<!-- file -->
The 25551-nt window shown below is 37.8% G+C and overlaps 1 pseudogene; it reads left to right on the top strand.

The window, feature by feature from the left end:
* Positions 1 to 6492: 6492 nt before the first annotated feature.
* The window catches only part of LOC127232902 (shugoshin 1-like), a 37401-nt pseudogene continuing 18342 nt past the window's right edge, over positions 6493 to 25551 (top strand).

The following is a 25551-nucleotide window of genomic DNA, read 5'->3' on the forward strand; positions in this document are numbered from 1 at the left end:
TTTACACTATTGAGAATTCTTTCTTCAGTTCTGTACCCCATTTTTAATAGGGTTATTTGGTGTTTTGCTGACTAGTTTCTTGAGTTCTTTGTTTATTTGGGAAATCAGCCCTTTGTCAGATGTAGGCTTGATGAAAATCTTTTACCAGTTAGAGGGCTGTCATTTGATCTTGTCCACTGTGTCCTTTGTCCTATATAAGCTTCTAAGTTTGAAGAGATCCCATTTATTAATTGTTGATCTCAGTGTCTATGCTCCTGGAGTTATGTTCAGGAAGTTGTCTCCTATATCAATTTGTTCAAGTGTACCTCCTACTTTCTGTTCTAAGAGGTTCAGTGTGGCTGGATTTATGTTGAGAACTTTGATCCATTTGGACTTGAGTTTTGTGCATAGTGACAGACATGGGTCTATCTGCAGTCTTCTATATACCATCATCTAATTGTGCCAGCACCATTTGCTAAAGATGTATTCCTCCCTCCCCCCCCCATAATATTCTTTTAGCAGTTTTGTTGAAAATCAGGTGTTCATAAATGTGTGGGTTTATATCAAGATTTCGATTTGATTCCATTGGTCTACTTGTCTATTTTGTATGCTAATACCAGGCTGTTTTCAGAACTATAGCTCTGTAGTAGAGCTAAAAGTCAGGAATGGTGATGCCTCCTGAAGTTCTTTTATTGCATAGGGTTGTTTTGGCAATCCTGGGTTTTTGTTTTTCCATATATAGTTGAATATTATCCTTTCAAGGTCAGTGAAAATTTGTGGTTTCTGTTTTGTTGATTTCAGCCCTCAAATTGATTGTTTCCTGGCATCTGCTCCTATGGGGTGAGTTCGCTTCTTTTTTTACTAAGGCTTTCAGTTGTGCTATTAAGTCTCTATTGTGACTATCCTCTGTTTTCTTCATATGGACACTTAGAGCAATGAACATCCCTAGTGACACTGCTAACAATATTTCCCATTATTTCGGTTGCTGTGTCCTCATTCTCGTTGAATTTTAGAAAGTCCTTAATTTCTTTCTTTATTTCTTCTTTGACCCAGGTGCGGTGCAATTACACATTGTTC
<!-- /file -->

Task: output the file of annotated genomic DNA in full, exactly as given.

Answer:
The 25551-nt window shown below is 37.8% G+C and overlaps 1 pseudogene; it reads left to right on the top strand.

The window, feature by feature from the left end:
* Positions 1 to 6492: 6492 nt before the first annotated feature.
* The window catches only part of LOC127232902 (shugoshin 1-like), a 37401-nt pseudogene continuing 18342 nt past the window's right edge, over positions 6493 to 25551 (top strand).

The following is a 25551-nucleotide window of genomic DNA, read 5'->3' on the forward strand; positions in this document are numbered from 1 at the left end:
TTTACACTATTGAGAATTCTTTCTTCAGTTCTGTACCCCATTTTTAATAGGGTTATTTGGTGTTTTGCTGACTAGTTTCTTGAGTTCTTTGTTTATTTGGGAAATCAGCCCTTTGTCAGATGTAGGCTTGATGAAAATCTTTTACCAGTTAGAGGGCTGTCATTTGATCTTGTCCACTGTGTCCTTTGTCCTATATAAGCTTCTAAGTTTGAAGAGATCCCATTTATTAATTGTTGATCTCAGTGTCTATGCTCCTGGAGTTATGTTCAGGAAGTTGTCTCCTATATCAATTTGTTCAAGTGTACCTCCTACTTTCTGTTCTAAGAGGTTCAGTGTGGCTGGATTTATGTTGAGAACTTTGATCCATTTGGACTTGAGTTTTGTGCATAGTGACAGACATGGGTCTATCTGCAGTCTTCTATATACCATCATCTAATTGTGCCAGCACCATTTGCTAAAGATGTATTCCTCCCTCCCCCCCCCATAATATTCTTTTAGCAGTTTTGTTGAAAATCAGGTGTTCATAAATGTGTGGGTTTATATCAAGATTTCGATTTGATTCCATTGGTCTACTTGTCTATTTTGTATGCTAATACCAGGCTGTTTTCAGAACTATAGCTCTGTAGTAGAGCTAAAAGTCAGGAATGGTGATGCCTCCTGAAGTTCTTTTATTGCATAGGGTTGTTTTGGCAATCCTGGGTTTTTGTTTTTCCATATATAGTTGAATATTATCCTTTCAAGGTCAGTGAAAATTTGTGGTTTCTGTTTTGTTGATTTCAGCCCTCAAATTGATTGTTTCCTGGCATCTGCTCCTATGGGGTGAGTTCGCTTCTTTTTTTACTAAGGCTTTCAGTTGTGCTATTAAGTCTCTATTGTGACTATCCTCTGTTTTCTTCATATGGACACTTAGAGCAATGAACATCCCTAGTGACACTGCTAACAATATTTCCCATTATTTCGGTTGCTGTGTCCTCATTCTCGTTGAATTTTAGAAAGTCCTTAATTTCTTTCTTTATTTCTTCTTTGACCCAGGTGCGGTGCAATTACACATTGTTC